Wednesday, August 31, 2011

#100blogfest entry: If You Can Feel It, Write It

One of the most feared phrases in childhood, “Come up and read in front of the class.” For some this ranks somewhere between the embarrassing nightmare of finding yourself naked in front of the class and having your mother drop you off at school, waving “Be safe Poopsy!” out the window. However, this was not the case with me. At 9 years old I was writing my own little homemade books, with titles like The Mud Man, and volunteering to read them in front of class. I have always had a desire to write and share my thoughts with others. This same love for writing is what I believed saw me through the tumultuous years of my adolescence. I can still remember sitting alone in my room listening to Jimi Hendrix’s Axis:Bold as Love album, eating Top Ramen and tuna with Pace picante sauce, and writing ardently about how alone and depressed I felt.

I had a loving family and some good friends, but there is just something about that time of your life where you can be surrounded by people and reasons to be happy yet you just can’t get yourself to see it.  Maybe it’s just the biochemical warfare of hormones that are in full scale war within your developing body that causes this depression, even so it feels so real at the time and you just can’t see past it. Luckily for me I could sublimate these feelings with my pen writing as fast as I could think. Sometimes my thoughts would be so deep they didn’t seem to belong to a teenager. I would contemplate the very molecules that made up our existence and why these molecules should make us any more important than anything else living or inanimate. Was it the “soul” that made us special? And if so, what made up this soul? It couldn’t be made up of anything different than the matter that made up the universe and was subject to the laws of physics like any other matter. Yes, I was actually thinking these thoughts at age 17 and even composed the following poem:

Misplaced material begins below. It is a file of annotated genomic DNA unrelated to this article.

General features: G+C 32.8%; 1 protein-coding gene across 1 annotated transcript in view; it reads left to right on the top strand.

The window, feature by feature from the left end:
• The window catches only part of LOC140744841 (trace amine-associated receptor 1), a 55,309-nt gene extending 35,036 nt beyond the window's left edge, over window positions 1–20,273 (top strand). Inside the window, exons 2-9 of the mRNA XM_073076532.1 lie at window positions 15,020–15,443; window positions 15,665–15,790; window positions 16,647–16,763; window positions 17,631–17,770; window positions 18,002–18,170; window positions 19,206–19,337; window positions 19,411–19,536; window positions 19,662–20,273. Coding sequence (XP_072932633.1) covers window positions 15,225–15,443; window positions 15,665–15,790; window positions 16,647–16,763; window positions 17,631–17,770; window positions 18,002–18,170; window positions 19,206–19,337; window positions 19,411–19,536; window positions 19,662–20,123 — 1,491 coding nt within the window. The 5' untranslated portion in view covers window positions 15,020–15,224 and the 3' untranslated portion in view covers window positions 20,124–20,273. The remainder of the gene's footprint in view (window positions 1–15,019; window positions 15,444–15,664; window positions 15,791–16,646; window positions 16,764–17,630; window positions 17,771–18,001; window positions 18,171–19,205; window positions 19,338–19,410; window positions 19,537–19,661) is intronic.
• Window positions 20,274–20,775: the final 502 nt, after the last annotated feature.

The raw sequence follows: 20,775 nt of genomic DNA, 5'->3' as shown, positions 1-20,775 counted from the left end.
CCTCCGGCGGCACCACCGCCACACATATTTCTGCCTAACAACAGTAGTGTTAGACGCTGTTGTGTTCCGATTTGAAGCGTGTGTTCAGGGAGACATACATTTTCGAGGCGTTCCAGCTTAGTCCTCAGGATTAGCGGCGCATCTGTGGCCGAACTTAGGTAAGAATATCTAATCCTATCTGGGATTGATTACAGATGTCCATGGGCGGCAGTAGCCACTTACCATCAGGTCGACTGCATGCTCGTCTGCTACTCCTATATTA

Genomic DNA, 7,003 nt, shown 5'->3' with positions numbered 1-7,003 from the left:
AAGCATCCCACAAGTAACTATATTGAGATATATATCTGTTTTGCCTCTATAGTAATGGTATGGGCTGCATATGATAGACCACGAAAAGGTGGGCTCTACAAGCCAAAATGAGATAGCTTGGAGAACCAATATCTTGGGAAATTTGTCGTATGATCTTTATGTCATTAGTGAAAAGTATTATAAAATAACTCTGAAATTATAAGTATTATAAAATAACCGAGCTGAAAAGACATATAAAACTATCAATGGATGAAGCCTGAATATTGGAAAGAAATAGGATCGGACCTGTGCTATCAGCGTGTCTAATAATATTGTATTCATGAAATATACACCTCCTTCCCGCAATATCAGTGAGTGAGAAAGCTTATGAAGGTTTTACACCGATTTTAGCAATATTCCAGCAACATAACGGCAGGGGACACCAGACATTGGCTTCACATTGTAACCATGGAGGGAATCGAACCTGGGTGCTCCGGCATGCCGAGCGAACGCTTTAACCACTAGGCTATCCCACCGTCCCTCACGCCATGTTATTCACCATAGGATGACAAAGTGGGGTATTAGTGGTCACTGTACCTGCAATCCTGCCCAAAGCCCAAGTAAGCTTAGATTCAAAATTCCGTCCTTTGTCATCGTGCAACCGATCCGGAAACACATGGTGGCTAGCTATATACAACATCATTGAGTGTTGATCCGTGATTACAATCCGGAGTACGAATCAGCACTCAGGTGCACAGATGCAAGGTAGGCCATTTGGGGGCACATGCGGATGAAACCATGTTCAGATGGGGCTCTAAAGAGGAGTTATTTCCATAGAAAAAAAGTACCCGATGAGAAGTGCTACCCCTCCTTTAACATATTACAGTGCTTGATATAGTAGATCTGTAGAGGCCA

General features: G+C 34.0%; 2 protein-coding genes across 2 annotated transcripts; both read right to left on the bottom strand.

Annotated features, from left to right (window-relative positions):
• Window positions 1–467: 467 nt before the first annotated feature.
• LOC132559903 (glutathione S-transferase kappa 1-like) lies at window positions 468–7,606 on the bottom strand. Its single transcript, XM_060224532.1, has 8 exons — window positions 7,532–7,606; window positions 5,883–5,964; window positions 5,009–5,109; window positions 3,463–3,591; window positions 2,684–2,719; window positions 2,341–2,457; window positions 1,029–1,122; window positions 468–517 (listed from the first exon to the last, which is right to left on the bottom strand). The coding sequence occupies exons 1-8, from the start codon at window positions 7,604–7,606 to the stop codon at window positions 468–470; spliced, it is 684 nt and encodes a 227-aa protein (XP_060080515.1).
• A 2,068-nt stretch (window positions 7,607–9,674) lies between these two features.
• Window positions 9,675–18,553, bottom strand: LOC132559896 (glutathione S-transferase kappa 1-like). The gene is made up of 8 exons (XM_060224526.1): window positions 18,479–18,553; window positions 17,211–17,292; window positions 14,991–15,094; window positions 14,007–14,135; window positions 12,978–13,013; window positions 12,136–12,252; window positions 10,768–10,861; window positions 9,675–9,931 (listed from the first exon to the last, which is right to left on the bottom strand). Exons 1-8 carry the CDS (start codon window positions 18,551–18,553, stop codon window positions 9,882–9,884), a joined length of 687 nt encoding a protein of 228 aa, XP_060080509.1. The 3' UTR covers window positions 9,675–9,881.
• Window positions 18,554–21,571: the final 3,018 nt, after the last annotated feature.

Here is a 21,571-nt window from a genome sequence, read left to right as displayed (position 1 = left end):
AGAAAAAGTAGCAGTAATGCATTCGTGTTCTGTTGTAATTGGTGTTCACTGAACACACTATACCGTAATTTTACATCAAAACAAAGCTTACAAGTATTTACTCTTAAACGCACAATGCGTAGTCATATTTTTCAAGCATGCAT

On trial is the existence of a soul...

The prosecution opens...
Show me a man with a soul, and I'll show you
a man with a grand illusion. For while we are
given a mind that yearns to know the reason for
its existence, strives to realize its purpose,
it finds it hard to see past the grand illusion.
It denies its ephemeral existence in this eternal
universe, and thereby invents the immortal soul.
The defense objects...
What about the emotions of love, happiness and sorrow,
all those things that make us unique as human beings?
Can these be attributed to anything but a soul?
The prosecution regretfully replies...
Those unique attributes of which you speak are only as
real as the physiochemical reactions that make them up.
It is we who have made them out to be more than they
really are.
The defense abhorrently objects...
Humanity reduced to mere physiochemical reactions!?
I'm afraid it is you my friend who suffers from the grand
The defense and prosecution rest. It is left for us,
the jury of humankind, to decide.

So while some kids my age were deciding which mall they wanted to hang out I was busy pondering our very existence …. Now when I see other kids that age wearing the same far off look and wearing the heavy comportment of adolescent sorrow, I will counsel them with these wise words: If you can feel it, write it. You will see that what flows out from your pen, or types out on the screen, are not just images and symbols of communication arranged in agreed upon grammatical structure …. No, they become more than the sum of their parts as you create a window that enables you to see who you really are, and that undoubtedly is someone special and unique. 

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